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Chinese officials are in “close contact” with U.S. counterparts on trade negotiations, Ministry of Commerce spokesman Gao Feng said, while reiterating that tariffs should be reduced proportionately as part of a phase-one accord.
Gao declined to give further details on the talks at a regular briefing in Beijing on Thursday.
Stocks rose in Asia and Europe, and U.S. equity futures gained, as the world’s two largest economies try to reach a truce in a 20-month-long trade war that’s led to the largest volley of tariffs since the 1930s — hitting some $500 billion in shipments going in both directions.
The U.S. has pledged to slap tariffs on more Chinese imports if a deal isn’t struck by Dec. 15, and many economists are pinning forecasts for a global economic rebound next year on a cease-fire that avoids such an escalation.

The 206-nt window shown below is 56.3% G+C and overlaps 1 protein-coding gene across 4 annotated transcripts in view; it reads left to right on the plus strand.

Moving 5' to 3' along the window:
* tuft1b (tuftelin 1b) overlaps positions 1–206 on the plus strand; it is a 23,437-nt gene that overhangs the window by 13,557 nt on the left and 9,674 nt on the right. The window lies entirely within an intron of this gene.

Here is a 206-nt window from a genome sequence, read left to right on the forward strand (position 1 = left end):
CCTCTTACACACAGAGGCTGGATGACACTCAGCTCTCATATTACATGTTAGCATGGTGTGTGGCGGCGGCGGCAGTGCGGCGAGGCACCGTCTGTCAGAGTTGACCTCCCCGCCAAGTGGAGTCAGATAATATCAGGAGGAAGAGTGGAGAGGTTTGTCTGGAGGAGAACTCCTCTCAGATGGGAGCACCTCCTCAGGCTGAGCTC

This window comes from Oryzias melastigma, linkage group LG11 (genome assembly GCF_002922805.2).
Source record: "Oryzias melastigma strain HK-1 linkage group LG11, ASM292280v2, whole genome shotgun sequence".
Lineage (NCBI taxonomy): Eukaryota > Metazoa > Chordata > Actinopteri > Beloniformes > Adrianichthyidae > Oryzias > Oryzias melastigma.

President Donald Trump, speaking Wednesday at a meeting in London with German Chancellor Angela Merkel, said the discussions with China are going very well. “We will make a lot of progress,” he said. Almost eight weeks ago Trump announced the preliminary accord and predicted it would take three to five weeks to put on paper.
Read More: Decoding Trump’s Trade Brain, Bluffs and Bluster
Despite heated rhetoric over issues including Hong Kong’s protests and alleged human rights abuses in Xinjiang, negotiators are moving closer to agreeing on the amount of tariffs that would be rolled back in a phase-one trade deal, Bloomberg reported on Wednesday.
U.S. negotiators expect a phase-one deal with China to be completed before the mid-month deadline, people familiar with the matter said. Outstanding issues in the talks include how to guarantee China’s purchases of U.S. agricultural goods and exactly which duties to roll back, they added.
— With assistance by Miao Han